Charly+PandyA rare moment together. The current "dynamic duo" worked out a rather competitive relationship when they first learned to deal with one another in the loft. I found Pandy cuddled up with dear old Subi regularly. But Charly never learned to cuddle with other cats, being from a very small litter and having been by himself for several early critical months. Which means that you just don't find him napping or sitting next to Pandy very often, even though he loves to cuddle with people just fine (one of the "most spoiled cats" I've met, in that regard... but blame me for some of that.). Anyway, I'm generally surprised the few times each year when I discover the pair making nice-nice like this photo from early 2006. They do love to romp together and chase one another, but just quietly sharing a toasty computer monitor? As I said, rare. I ran to grab the camera and snapped a few pix before they became self conscious, more interested in what I was doing, and jumped down. But not before this photographic proof that the "Bobbsey Twin" image a half-dozen photos above still happens at times, even without a diplomatic, tolerant Subi around to set a good example to the next generation...
Pandy HDTVIs it Real, or is it HDTV? When the old Pioneer projection monitor passed away quietly in early 2005, the critters didn't pay much attention to the new replacement HD Sony. That is, until the winter of 2008. One night, when I was catching a film I'd missed in the theaters (I think it was "Ice Age: The Meltdown"), Pandy happily ambled into the studio, no doubt to get some protracted attention from a "captive audience" (that would be me). She suddenly froze in her tracks, staring upwards intently. A warm lap can wait. What IS that? Perhaps seeing moving animals vividly on a large screen provides the attraction ("animal magnetism")? But this was nothing to take for granted -- it became a new interest for her (reach out and touch someone). Since then, she almost always stops to check out any: cats, dogs, birds (especially birds -- she LOVES to sit by the window and stare out at the big city pigeons), horses, frogs, prairie dogs, etcetera etcetera, on the screen, with bonus points when they're in High Def. I grabbed the small digital camera, this was too cute not to document (even though it's much funnier in person, trust me).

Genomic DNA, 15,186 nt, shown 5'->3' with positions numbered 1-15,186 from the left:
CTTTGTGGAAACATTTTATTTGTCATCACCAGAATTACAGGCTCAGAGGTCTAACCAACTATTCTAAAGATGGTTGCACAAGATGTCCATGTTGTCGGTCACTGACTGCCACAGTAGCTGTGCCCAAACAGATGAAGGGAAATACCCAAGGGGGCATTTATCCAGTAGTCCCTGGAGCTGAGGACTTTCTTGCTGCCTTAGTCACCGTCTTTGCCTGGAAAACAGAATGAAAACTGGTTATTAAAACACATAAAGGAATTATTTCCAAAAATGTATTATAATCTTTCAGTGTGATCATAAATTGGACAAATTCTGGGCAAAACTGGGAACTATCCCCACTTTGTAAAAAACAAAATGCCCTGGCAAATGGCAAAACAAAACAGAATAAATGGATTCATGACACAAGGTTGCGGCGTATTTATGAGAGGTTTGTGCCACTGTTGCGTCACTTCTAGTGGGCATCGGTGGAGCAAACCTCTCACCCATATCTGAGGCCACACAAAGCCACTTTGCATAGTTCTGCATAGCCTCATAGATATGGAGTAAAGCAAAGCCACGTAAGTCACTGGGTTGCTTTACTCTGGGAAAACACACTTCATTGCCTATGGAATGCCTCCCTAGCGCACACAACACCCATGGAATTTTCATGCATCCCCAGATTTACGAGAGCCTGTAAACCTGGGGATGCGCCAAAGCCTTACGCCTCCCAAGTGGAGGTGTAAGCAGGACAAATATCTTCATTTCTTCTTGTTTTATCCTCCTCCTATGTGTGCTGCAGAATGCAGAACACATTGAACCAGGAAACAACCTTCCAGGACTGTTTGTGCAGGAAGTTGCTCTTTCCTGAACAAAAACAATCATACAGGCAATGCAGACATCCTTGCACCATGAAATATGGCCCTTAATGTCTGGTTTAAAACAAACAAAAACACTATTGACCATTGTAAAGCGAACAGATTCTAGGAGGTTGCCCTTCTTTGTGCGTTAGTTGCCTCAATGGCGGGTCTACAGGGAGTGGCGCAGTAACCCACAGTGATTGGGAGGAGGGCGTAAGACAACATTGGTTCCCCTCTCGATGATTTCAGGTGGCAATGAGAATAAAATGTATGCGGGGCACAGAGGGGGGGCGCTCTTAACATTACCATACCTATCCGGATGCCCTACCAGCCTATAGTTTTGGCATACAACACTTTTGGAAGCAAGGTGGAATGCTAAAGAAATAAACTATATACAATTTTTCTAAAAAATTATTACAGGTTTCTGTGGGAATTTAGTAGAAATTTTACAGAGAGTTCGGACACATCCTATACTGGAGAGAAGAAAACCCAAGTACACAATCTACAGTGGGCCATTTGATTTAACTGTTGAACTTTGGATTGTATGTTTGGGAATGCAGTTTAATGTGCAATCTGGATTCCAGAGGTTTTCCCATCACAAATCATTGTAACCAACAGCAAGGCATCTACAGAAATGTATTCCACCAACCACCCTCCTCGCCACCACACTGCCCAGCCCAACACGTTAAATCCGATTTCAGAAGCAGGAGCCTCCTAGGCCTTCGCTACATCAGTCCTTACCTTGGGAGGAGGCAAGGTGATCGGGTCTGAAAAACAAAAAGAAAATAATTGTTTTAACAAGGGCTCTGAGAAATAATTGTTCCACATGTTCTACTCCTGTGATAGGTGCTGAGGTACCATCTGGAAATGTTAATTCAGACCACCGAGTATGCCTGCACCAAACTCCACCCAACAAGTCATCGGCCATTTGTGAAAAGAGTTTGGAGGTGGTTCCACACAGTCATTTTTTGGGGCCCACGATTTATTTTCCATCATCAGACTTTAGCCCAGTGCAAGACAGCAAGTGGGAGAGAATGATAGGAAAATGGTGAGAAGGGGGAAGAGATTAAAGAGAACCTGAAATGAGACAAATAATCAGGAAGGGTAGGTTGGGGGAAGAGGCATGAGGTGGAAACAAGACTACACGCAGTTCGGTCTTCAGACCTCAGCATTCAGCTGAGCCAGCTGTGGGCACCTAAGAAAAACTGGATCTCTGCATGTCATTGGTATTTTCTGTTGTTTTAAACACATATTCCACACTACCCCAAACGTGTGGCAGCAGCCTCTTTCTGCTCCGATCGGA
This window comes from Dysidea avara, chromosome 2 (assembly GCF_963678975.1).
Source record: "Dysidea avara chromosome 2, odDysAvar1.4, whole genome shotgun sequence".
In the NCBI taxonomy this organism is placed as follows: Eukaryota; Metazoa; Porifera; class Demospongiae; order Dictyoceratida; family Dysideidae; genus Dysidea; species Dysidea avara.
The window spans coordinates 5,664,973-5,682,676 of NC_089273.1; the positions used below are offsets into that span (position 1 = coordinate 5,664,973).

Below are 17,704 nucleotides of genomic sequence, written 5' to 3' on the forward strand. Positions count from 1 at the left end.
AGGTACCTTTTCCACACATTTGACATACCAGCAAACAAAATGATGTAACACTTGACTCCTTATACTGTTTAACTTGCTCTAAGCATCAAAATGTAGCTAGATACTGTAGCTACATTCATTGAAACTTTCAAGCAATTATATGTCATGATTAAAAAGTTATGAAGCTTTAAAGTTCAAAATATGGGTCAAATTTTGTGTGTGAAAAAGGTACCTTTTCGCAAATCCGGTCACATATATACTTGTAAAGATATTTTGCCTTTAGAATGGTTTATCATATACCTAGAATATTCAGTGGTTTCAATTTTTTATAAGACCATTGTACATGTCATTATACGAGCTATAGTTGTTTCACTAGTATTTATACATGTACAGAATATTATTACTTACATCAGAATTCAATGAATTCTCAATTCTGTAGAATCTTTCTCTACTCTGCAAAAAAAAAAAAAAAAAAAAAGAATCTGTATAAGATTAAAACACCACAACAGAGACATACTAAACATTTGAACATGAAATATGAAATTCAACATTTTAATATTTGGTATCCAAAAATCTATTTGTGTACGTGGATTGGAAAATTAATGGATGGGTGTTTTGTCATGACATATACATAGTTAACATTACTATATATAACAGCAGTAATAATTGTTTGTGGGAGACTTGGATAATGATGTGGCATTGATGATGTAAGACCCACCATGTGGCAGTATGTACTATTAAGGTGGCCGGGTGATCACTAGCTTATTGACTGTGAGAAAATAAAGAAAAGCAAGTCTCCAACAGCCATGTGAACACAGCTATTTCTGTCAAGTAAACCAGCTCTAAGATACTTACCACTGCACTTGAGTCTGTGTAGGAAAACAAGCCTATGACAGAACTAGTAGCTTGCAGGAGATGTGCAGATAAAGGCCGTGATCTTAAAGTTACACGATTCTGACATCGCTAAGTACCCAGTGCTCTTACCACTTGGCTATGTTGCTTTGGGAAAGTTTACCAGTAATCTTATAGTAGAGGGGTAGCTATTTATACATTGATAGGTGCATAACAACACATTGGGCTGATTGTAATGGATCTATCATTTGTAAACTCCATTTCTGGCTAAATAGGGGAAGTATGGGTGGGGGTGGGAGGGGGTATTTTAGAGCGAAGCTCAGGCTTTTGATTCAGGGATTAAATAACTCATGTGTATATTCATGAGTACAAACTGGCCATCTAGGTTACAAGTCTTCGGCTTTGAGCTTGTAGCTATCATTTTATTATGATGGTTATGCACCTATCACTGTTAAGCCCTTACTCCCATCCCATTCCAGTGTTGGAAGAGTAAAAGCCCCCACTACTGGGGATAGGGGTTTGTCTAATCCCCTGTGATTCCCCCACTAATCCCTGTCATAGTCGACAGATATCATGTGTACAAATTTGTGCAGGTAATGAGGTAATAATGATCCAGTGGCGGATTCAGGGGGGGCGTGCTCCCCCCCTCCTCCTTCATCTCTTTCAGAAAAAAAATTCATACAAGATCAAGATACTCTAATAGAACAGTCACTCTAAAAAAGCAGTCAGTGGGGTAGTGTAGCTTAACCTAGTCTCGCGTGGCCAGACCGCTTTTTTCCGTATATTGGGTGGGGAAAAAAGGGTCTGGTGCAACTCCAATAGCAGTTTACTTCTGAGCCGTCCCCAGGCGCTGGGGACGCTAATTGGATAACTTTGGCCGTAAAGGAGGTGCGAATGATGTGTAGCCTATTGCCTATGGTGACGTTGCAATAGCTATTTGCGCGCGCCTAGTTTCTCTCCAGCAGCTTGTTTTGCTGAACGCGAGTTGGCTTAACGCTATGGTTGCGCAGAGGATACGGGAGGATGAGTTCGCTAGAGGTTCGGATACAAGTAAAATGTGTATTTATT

And so, you'll see here a curious, intelligent Siamese going head-to-head with a "gen-yoo-eine Mastodon" on screen. Immediately after she attempted, futilely, to reach out and touch another furry creature up there, she dropped down and darted around both sides, and from above, to the back of the monitor, trying to find another access way to reach this fascinating new animal, since some kind of "window" seemed to be "in the way", from the front. (Indeed.) Simply  a-d-o-r-a-b-l-e  (well it really WAS...). I found it also hysterical, and had to contain my chuckles so that I wouldn't break her mood and lose the chance to catch her with a few decent snapshots. I've taken several similar shots since the first time it happened. This is still one of the best of them, from that first awakening. "Winged Migration" turned out to be a big hit with the tiny feline, too (I think that one she scored three stars), and most any decent PBS Nature program. Well, what good is it to share your home with other sentient species if you can't enjoy one another's small quirks and foibles? Hope you agree.